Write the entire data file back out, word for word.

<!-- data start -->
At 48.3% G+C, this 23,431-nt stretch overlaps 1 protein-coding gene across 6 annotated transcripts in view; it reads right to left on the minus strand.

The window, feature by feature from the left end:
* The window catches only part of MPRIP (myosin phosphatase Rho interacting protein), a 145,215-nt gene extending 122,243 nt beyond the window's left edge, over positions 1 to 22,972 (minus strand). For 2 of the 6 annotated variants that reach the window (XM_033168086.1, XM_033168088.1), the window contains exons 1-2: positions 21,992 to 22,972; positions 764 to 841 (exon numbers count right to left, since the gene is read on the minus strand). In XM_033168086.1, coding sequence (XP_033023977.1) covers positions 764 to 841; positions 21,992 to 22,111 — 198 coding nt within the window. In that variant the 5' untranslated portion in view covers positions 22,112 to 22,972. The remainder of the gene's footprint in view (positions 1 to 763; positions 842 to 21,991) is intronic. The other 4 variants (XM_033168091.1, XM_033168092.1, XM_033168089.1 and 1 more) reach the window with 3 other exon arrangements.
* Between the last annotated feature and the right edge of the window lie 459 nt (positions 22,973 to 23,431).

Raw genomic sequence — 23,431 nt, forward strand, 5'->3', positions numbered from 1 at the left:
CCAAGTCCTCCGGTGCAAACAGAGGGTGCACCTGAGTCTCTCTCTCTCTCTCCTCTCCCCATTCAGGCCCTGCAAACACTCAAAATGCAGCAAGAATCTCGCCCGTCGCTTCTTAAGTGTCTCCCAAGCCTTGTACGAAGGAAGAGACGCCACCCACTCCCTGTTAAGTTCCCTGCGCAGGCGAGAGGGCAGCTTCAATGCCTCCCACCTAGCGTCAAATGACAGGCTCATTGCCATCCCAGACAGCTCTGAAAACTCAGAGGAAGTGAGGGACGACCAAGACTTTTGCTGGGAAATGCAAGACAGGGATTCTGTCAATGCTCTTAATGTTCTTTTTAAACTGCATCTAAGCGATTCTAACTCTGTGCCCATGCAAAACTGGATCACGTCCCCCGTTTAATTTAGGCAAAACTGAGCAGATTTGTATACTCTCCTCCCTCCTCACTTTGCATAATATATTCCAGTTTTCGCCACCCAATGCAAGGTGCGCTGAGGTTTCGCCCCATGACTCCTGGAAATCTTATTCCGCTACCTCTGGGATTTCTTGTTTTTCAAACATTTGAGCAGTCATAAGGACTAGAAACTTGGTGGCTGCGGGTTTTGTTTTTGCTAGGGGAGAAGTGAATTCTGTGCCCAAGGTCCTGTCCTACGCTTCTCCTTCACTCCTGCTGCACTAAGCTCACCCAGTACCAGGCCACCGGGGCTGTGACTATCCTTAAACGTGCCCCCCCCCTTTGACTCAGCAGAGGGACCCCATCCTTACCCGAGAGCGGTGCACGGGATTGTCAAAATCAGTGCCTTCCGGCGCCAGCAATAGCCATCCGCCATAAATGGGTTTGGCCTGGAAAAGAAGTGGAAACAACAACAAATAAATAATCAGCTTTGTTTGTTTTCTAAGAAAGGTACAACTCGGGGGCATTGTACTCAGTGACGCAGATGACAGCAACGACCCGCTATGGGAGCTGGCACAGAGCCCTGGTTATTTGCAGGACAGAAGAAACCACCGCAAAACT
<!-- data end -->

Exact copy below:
At 48.3% G+C, this 23,431-nt stretch overlaps 1 protein-coding gene across 6 annotated transcripts in view; it reads right to left on the minus strand.

The window, feature by feature from the left end:
* The window catches only part of MPRIP (myosin phosphatase Rho interacting protein), a 145,215-nt gene extending 122,243 nt beyond the window's left edge, over positions 1 to 22,972 (minus strand). For 2 of the 6 annotated variants that reach the window (XM_033168086.1, XM_033168088.1), the window contains exons 1-2: positions 21,992 to 22,972; positions 764 to 841 (exon numbers count right to left, since the gene is read on the minus strand). In XM_033168086.1, coding sequence (XP_033023977.1) covers positions 764 to 841; positions 21,992 to 22,111 — 198 coding nt within the window. In that variant the 5' untranslated portion in view covers positions 22,112 to 22,972. The remainder of the gene's footprint in view (positions 1 to 763; positions 842 to 21,991) is intronic. The other 4 variants (XM_033168091.1, XM_033168092.1, XM_033168089.1 and 1 more) reach the window with 3 other exon arrangements.
* Between the last annotated feature and the right edge of the window lie 459 nt (positions 22,973 to 23,431).

Raw genomic sequence — 23,431 nt, forward strand, 5'->3', positions numbered from 1 at the left:
CCAAGTCCTCCGGTGCAAACAGAGGGTGCACCTGAGTCTCTCTCTCTCTCTCCTCTCCCCATTCAGGCCCTGCAAACACTCAAAATGCAGCAAGAATCTCGCCCGTCGCTTCTTAAGTGTCTCCCAAGCCTTGTACGAAGGAAGAGACGCCACCCACTCCCTGTTAAGTTCCCTGCGCAGGCGAGAGGGCAGCTTCAATGCCTCCCACCTAGCGTCAAATGACAGGCTCATTGCCATCCCAGACAGCTCTGAAAACTCAGAGGAAGTGAGGGACGACCAAGACTTTTGCTGGGAAATGCAAGACAGGGATTCTGTCAATGCTCTTAATGTTCTTTTTAAACTGCATCTAAGCGATTCTAACTCTGTGCCCATGCAAAACTGGATCACGTCCCCCGTTTAATTTAGGCAAAACTGAGCAGATTTGTATACTCTCCTCCCTCCTCACTTTGCATAATATATTCCAGTTTTCGCCACCCAATGCAAGGTGCGCTGAGGTTTCGCCCCATGACTCCTGGAAATCTTATTCCGCTACCTCTGGGATTTCTTGTTTTTCAAACATTTGAGCAGTCATAAGGACTAGAAACTTGGTGGCTGCGGGTTTTGTTTTTGCTAGGGGAGAAGTGAATTCTGTGCCCAAGGTCCTGTCCTACGCTTCTCCTTCACTCCTGCTGCACTAAGCTCACCCAGTACCAGGCCACCGGGGCTGTGACTATCCTTAAACGTGCCCCCCCCCTTTGACTCAGCAGAGGGACCCCATCCTTACCCGAGAGCGGTGCACGGGATTGTCAAAATCAGTGCCTTCCGGCGCCAGCAATAGCCATCCGCCATAAATGGGTTTGGCCTGGAAAAGAAGTGGAAACAACAACAAATAAATAATCAGCTTTGTTTGTTTTCTAAGAAAGGTACAACTCGGGGGCATTGTACTCAGTGACGCAGATGACAGCAACGACCCGCTATGGGAGCTGGCACAGAGCCCTGGTTATTTGCAGGACAGAAGAAACCACCGCAAAACT